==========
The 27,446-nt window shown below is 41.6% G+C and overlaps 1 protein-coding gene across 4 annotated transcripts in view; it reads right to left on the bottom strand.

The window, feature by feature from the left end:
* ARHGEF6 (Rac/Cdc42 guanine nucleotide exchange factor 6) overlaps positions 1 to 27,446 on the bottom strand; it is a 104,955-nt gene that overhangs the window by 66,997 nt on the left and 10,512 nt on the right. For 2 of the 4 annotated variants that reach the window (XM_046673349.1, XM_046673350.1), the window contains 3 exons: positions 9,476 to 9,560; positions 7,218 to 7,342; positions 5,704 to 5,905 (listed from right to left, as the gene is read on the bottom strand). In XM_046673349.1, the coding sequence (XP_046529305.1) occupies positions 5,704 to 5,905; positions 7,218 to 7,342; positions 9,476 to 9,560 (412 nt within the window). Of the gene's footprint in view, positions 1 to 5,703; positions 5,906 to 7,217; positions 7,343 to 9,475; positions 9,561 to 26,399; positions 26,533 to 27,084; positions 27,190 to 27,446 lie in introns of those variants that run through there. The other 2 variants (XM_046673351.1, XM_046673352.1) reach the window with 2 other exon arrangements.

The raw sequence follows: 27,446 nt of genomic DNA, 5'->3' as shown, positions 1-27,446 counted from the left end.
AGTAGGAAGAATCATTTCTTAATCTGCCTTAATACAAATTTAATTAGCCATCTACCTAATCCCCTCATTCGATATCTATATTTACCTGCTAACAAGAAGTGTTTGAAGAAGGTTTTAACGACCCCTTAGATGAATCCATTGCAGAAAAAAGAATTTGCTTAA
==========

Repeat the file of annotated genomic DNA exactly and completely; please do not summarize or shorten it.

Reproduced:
The 27,446-nt window shown below is 41.6% G+C and overlaps 1 protein-coding gene across 4 annotated transcripts in view; it reads right to left on the bottom strand.

The window, feature by feature from the left end:
* ARHGEF6 (Rac/Cdc42 guanine nucleotide exchange factor 6) overlaps positions 1 to 27,446 on the bottom strand; it is a 104,955-nt gene that overhangs the window by 66,997 nt on the left and 10,512 nt on the right. For 2 of the 4 annotated variants that reach the window (XM_046673349.1, XM_046673350.1), the window contains 3 exons: positions 9,476 to 9,560; positions 7,218 to 7,342; positions 5,704 to 5,905 (listed from right to left, as the gene is read on the bottom strand). In XM_046673349.1, the coding sequence (XP_046529305.1) occupies positions 5,704 to 5,905; positions 7,218 to 7,342; positions 9,476 to 9,560 (412 nt within the window). Of the gene's footprint in view, positions 1 to 5,703; positions 5,906 to 7,217; positions 7,343 to 9,475; positions 9,561 to 26,399; positions 26,533 to 27,084; positions 27,190 to 27,446 lie in introns of those variants that run through there. The other 2 variants (XM_046673351.1, XM_046673352.1) reach the window with 2 other exon arrangements.

The raw sequence follows: 27,446 nt of genomic DNA, 5'->3' as shown, positions 1-27,446 counted from the left end.
AGTAGGAAGAATCATTTCTTAATCTGCCTTAATACAAATTTAATTAGCCATCTACCTAATCCCCTCATTCGATATCTATATTTACCTGCTAACAAGAAGTGTTTGAAGAAGGTTTTAACGACCCCTTAGATGAATCCATTGCAGAAAAAAGAATTTGCTTAA